I suspect some readers won't want to be reminded of this clue from Thursday's Times crossword (No. 25,590):
One’s holding a party for people one reveres (5) [ICONS] (select between the square brackets for the answer, or read on)
I'm not absolutely sure what checked letters I had in place when I reached this clue, but I'm almost certain it was just the initial I. However, although I immediately thought of IDOLS as a possible answer, I'm so familiar with the fact that ICONS also fits I‑O‑S that it only took me a second or two to discard the former in favour of the latter.
This is just one of a number of similar pairs I've encountered over the years, and which I'm on constantly on the look out for. Usually, as here, the wordplay will be enough to determine the required answer, but if you're not aware of the possible alternative(s), and you're solving at speed, and the checked letters confirm your first thoughts, then it's all too easy to make a mistake. I've confessed in previous blog entries to one or two similar blunders I've made myself, and although I don't think I've mentioned ICONS/IDOLS before, I've almost certainly chosen the wrong one at some point in the past. It's just that it's so long ago that I've forgotten the details. On the other hand, I can think of one awkward pair that's caught me out at least twice. (But I don't think I'll say what it is in case it pops up again in the forthcoming Championship. If only they'd saved Thursday's puzzle until then ;-)
It would be interesting to consider the extent to which experience helps with crossword completion. My impression is that there is a vast cruciverbal argot, which we deploy mainly without noticing it - pausing perhaps to call it a cliche - but which the man (person?) in the street would not cotton on to at all. runner/banker = river, eli/fr/rev = priest, etc etc.. not to mention acres of vocabulary met nowhere except in the crossword grid. Perhaps this experiential learning is the main reason why solvers improve, once they have the basics grasped.
The problem I have is that the argot and the vocabulary have changed somewhat since I first started doing the Times crossword, but my long experience (more than 60 years doing cryptic crosswords, with more than 50 of them doing the Times) still gives me an advantage over most other solvers.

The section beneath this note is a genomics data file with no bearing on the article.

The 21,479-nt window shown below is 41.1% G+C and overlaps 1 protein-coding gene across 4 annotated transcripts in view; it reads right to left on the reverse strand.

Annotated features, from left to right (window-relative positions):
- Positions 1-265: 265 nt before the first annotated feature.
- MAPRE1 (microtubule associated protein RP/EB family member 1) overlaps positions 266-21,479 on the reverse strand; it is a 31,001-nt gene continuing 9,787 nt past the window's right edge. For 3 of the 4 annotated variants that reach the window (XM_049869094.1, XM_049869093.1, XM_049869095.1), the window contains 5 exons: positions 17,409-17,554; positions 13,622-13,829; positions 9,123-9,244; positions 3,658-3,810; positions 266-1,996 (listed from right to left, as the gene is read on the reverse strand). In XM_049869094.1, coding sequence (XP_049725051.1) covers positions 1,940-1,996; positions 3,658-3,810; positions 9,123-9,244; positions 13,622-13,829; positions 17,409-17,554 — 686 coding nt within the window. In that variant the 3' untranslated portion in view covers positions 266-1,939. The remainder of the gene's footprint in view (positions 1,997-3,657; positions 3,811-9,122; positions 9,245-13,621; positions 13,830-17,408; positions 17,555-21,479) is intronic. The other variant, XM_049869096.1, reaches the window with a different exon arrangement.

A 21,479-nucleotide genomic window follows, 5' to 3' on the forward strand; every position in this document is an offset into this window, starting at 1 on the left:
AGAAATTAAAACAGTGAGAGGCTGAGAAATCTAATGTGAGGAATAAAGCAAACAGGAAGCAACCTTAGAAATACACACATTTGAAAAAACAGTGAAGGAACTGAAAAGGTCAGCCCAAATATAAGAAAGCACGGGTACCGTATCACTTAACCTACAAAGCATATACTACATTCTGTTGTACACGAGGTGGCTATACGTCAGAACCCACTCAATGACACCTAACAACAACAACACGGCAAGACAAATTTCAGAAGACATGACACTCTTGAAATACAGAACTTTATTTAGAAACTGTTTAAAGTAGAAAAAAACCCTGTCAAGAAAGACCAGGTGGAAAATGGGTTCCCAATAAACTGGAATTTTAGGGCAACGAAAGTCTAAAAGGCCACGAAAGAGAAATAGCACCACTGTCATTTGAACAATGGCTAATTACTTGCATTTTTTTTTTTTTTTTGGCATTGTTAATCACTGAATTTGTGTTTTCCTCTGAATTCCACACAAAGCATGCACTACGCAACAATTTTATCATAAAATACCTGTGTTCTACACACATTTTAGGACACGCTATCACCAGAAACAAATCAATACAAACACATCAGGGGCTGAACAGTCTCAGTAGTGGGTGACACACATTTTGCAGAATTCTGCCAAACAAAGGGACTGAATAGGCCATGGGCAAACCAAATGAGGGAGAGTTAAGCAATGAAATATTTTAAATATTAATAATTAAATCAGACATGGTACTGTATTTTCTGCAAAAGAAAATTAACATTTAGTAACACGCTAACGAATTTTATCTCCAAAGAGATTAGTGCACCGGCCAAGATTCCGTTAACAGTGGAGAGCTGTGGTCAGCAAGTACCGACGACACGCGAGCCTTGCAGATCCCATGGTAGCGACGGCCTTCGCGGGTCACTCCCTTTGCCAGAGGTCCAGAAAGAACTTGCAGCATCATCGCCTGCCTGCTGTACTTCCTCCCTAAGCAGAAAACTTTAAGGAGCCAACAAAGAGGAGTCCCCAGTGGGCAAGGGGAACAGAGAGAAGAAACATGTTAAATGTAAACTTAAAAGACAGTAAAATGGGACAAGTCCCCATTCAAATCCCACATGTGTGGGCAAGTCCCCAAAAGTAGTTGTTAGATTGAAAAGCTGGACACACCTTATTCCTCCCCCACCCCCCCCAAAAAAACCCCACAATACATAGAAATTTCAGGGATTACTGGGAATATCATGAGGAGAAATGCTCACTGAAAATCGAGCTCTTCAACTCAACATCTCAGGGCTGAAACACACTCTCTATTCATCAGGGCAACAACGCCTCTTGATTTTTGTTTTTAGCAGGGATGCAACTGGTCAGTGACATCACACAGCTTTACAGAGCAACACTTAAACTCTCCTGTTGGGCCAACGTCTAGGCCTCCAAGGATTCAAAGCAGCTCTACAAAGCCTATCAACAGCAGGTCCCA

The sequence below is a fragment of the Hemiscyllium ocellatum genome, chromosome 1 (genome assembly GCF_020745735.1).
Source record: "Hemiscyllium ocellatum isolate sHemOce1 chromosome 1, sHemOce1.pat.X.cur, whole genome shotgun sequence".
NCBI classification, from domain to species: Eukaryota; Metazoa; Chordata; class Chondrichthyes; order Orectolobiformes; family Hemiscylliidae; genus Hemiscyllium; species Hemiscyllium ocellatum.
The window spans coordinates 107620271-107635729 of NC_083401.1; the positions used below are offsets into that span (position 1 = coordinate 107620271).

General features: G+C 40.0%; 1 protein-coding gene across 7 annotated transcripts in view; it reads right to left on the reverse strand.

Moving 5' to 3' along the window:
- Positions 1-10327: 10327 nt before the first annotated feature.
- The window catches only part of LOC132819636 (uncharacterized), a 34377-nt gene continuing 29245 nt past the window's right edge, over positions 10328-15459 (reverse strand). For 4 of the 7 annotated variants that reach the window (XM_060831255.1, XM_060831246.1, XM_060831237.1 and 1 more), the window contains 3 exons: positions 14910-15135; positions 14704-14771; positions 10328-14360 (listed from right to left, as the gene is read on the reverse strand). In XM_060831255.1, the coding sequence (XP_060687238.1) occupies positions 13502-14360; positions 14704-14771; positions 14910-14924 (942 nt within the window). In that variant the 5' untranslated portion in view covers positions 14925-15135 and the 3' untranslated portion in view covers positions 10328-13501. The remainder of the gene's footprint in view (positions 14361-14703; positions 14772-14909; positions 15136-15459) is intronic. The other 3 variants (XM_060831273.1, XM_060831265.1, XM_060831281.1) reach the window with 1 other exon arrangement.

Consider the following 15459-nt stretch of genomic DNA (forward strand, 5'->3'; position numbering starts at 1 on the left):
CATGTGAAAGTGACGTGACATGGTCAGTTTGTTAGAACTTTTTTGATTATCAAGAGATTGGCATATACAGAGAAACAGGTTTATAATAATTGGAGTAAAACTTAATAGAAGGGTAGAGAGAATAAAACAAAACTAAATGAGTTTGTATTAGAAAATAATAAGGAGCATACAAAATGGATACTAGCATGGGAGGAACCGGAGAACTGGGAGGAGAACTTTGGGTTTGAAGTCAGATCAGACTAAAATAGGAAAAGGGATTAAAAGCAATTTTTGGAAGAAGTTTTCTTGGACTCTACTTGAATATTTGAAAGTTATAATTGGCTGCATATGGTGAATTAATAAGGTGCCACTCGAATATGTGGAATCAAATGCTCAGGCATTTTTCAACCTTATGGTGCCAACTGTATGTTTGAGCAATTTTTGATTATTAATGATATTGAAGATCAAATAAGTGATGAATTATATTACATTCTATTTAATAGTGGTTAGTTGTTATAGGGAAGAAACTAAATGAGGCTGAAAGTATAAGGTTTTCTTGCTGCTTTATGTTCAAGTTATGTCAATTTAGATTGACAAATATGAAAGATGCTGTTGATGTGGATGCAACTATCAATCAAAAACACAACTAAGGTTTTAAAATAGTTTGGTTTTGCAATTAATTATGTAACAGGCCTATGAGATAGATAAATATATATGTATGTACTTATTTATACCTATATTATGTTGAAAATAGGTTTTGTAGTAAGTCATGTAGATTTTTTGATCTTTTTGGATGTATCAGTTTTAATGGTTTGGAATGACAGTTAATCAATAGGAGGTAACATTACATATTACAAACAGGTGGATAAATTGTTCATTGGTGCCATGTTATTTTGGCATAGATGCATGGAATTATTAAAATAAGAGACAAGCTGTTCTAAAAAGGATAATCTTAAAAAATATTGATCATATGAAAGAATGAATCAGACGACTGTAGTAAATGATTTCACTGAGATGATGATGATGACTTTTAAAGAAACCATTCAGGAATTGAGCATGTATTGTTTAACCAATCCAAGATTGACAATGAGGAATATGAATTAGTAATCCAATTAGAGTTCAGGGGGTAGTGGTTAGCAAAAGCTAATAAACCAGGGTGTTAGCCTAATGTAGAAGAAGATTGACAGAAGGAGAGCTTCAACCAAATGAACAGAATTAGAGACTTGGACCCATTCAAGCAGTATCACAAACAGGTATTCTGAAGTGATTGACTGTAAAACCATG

Had I been solving this puzzle online I'd have deleted IDOLS after initially carelessly putting it in. It's one of those, surely, where the wordplay construction is so obvious that I can't believe it was intended as a deliberate trap. There's IS and DO - but what about the L? (Interestingly, "swindle" also fits both CON and DO). Unfortunately as I was solving the paper version I had to leave the squared inked in, and consequently forgot to come back to it.
I don't think it was a deliberate trap, but I fell into it just the same (as did Magoo, which was some consolation). Of course I couldn't parse the clue with that answer, but I was racing the clock and just assumed it must be right anyway. I quite often submit without parsing all the clues properly, going back and working them out afterwards. But when you do that you need to be confident there's a low probability that there are alternatives you haven't thought of, and it's particularly risky with short answers like this one. Jason
I don't think it was a deliberate trap either, but it clearly caught a lot of people.
I suspect that more often than not I finish a puzzle (i.e. click on Submit, stop my stopwatch, stick my hand up in the Championship, or whatever) without having fully parsed every clue, but I always go back and work through the clues carefully afterwards to make sure I've understood their finer points. Most of the time this works very well, but perhaps two or three times a year I get caught out - as I did with "Saw how motorists travel without getting to centre (6)" in Monday's puzzle. I think I had ‑Y‑O‑‑ in place when I reached it, and could see that BYROAD would satisfy "how motorists travel" and (at a fairly hefty push) "without getting to the centre", and I suppose I just ignored "Saw" at the time and didn't go back and read the clue again once MEDITATE had confirmed the final D. You just have to pray that you avoid things like that in the Championship.
(Note to self: must add BYROAD and BYWORD to my list of awkward pairs.)
I'm still at that stage where my solving speed can be charitably described as pedestrian at best, but I think it helped me w/r/t the icons/idols clue.
Much like most others my initial thought was 'idols! The answer is idols', but the wordplay didn't match the definition (very rarely do I put in an answer based on definition alone) so idols had to be wrong. It was then a matter of scrolling through my mental checklist for 'party' (do, con, lab, lib, &c...) until both wordplay and definition married.
I don't think I'll ever trouble the top of the hit parade with my solving times; to regularly clock in under the hour mark would be a relief!
I'm sure you're right about your steadier speed being a help, as it means you're less likely than Jason (see above) and me to make mistakes through failing to parse comparatively straightforward clues properly. The thing is that once you improve your times so that you're solving in around 10 minutes pretty regularly, then it's difficult to resist the lure of speed.